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I've sort if fell into this organization of javascript and was wondering if I'm missing the point somewhere here, or if there's a more elegant way of doing this.

Basically I'm wrapping everything in a function (object) and then setting up methods on that object, then instantiating an instance of the wrapper object and passing in any options and dependencies.

I have a hunch there's a way to automatically run .init() and a few other tweaks that could be made. Am I doing it right?

function AppModuleCore(){

    var AppModuleCore = this; //keep internals sane

    // Various global vars, objects
    AppModuleCore.defaultOptions = {};

    AppModuleCore.init = function(opts) {

        // todo: that thing where you extend an options object a la juery

        AppModuleCore.bindEvents();

    };

    AppModuleCore.bindEvents = function() {

        // bind events here, send to functions within AppModuleCore.<FUNCTIONNAME>();

        // Example:
        $("a#clicker").unbind("click");
        $("a#clicker").click(function(event){

            AppModuleCore.handleClickerClick(event);

        });

    };

    AppModuleCore.handleClickerClick = function(event){

        alert("clicker was clicked");

    };

}

// --------------------------------------------------------------------
// instantiate AppModuleCore object and initialize with opts, 
// dependency injection
// --------------------------------------------------------------------
$(document).ready(function(){
    AppModuleCore = new AppModuleCore;

    var options = {};
    AppModuleCore.init(options);

});
share|improve this question
1  
Didn't you forget var on the first line of code in that function? –  Pointy Feb 24 '11 at 18:14
    
yep, thanks for catching. –  Brian Feb 24 '11 at 18:24
    
Considering the obvious jQuery dependance, why aren't you extending the jQuery object? (just curiosity, moot to the code itself). –  Brad Christie Feb 24 '11 at 18:27
    
@brad, yes, that is a good suggestion; I've just not wrapped my head around how that would help me, but I'm definitely looking for the proper way to turn this into a $.extend method...it's just that this "format" feels more familiar to me. –  Brian Feb 24 '11 at 18:57

1 Answer 1

up vote 1 down vote accepted

OK, some points
Having your code wrapped in a constructor only really makes sense if

  1. You're going to instantiate more than one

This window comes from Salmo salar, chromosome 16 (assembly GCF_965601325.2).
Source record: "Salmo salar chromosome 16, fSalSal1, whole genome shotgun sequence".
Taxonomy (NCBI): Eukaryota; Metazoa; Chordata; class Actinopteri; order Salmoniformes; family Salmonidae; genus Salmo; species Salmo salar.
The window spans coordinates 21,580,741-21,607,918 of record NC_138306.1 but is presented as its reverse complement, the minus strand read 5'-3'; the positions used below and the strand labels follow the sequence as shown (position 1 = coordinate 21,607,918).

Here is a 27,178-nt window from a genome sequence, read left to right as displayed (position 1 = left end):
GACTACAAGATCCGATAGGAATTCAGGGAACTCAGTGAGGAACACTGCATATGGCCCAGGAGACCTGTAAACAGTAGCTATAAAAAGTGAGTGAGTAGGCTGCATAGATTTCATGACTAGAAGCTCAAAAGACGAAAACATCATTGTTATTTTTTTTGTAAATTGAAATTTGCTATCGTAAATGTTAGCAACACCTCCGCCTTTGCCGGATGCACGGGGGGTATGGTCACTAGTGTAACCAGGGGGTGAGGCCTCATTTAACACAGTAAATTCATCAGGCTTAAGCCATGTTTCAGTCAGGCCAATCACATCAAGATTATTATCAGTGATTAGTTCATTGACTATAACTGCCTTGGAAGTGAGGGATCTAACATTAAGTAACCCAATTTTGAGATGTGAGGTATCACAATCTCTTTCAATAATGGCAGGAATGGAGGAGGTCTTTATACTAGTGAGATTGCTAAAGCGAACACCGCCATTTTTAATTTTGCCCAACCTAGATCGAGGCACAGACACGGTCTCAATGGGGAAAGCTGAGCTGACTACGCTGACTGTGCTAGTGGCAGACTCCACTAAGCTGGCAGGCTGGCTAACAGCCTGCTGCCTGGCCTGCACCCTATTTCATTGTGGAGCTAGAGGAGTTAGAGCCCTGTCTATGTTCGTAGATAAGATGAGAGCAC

2. You have "public" methods on the object that you are going to call

Your code doesn't exhibit these characteristics. I say this because your jQuery selectors a#clicker are hard coded so I'm assuming that you wouldn't want to bind the same events to them more than once?

You'd be better off using a function (perhaps your init) or an object literal to limit your scope..

function init( options ) {

    var defaultsOptions = {};    
    var privateVar = 'only in this scope';

    //extend your default options with options here
    //using jquery
    options = $.extend( defaultOptions, options );

    // this function is completely private to this scope
    function privatefunction() {
        //do stuff
    }

    function handleClickerClick( event ){
        alert("clicker was clicked");
    }

    // you don't need to wrap your handler in an anonymous function unless
    // you're doing some work to the event before forwarding:- just give a 
    // reference to your handler
    // the handler has access to other members of this scope, we're in a closure
    $(options.selector).click( handleClickerClick );

    //etc

}

init( {selector: 'a#clicker'} );

On a stylistic note: when you alias this with the same name as the constructor and then add methods to the alias, it looks at first glance like you are adding static methods to the constructor. This may be confusing to someone who looks at your code later and doesn't notice the alias.

function C() {

    // a static method i.e a property of the constructor, C not objects created with it
    // it is a bit wierd that it is defined in the constructor but not unheard of
    C.staticMethod = function(){};

    //quite plainly a method of objects of this type, easy to understand
    this.method = function(){};

}
share|improve this answer
    
To #1, yes, exactly - the original project I did that used this format had two similar feeds on the same page, with different options. The alias of this was mainly to avoid confusion with $(this) and this within the jquery callbacks. –  Brian Feb 24 '11 at 20:09

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